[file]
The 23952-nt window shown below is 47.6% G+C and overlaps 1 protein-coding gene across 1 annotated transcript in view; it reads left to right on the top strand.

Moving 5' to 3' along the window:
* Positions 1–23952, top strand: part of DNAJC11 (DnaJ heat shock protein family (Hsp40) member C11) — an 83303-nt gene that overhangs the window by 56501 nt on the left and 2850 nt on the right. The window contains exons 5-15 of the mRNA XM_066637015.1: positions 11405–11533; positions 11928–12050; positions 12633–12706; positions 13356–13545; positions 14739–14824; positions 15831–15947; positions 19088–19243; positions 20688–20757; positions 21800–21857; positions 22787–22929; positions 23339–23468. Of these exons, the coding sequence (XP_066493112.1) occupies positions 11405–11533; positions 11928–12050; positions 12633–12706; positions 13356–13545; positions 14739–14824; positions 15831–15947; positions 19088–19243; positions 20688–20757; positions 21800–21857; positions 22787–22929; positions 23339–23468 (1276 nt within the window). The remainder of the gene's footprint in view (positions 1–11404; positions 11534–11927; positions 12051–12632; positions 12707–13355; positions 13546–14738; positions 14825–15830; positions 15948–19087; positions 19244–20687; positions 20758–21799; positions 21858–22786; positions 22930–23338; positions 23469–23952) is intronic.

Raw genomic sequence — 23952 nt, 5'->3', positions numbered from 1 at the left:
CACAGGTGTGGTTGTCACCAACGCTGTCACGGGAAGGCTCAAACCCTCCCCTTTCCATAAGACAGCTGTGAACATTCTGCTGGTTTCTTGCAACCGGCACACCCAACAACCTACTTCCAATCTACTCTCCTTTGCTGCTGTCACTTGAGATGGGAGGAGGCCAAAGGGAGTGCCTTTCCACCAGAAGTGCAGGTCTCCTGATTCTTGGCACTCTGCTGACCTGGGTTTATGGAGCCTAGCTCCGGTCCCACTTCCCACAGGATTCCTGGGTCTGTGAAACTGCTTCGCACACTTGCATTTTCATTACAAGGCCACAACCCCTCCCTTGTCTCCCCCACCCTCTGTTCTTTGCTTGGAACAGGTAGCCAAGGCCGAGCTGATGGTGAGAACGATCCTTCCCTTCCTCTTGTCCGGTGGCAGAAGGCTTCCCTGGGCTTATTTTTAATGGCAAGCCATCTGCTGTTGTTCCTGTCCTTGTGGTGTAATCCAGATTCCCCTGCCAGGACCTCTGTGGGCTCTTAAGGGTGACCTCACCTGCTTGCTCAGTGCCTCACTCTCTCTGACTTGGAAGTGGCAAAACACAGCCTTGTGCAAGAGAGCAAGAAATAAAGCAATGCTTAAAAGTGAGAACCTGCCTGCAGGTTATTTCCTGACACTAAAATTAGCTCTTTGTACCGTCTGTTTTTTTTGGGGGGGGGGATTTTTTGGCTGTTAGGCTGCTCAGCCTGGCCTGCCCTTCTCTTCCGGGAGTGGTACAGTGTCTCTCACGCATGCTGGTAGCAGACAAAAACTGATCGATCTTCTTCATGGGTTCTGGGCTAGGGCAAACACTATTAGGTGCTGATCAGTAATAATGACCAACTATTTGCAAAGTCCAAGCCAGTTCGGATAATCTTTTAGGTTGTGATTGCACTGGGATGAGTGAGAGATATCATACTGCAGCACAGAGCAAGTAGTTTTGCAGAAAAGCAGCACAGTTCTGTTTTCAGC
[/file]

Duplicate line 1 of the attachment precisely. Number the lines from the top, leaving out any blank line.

The 23952-nt window shown below is 47.6% G+C and overlaps 1 protein-coding gene across 1 annotated transcript in view; it reads left to right on the top strand.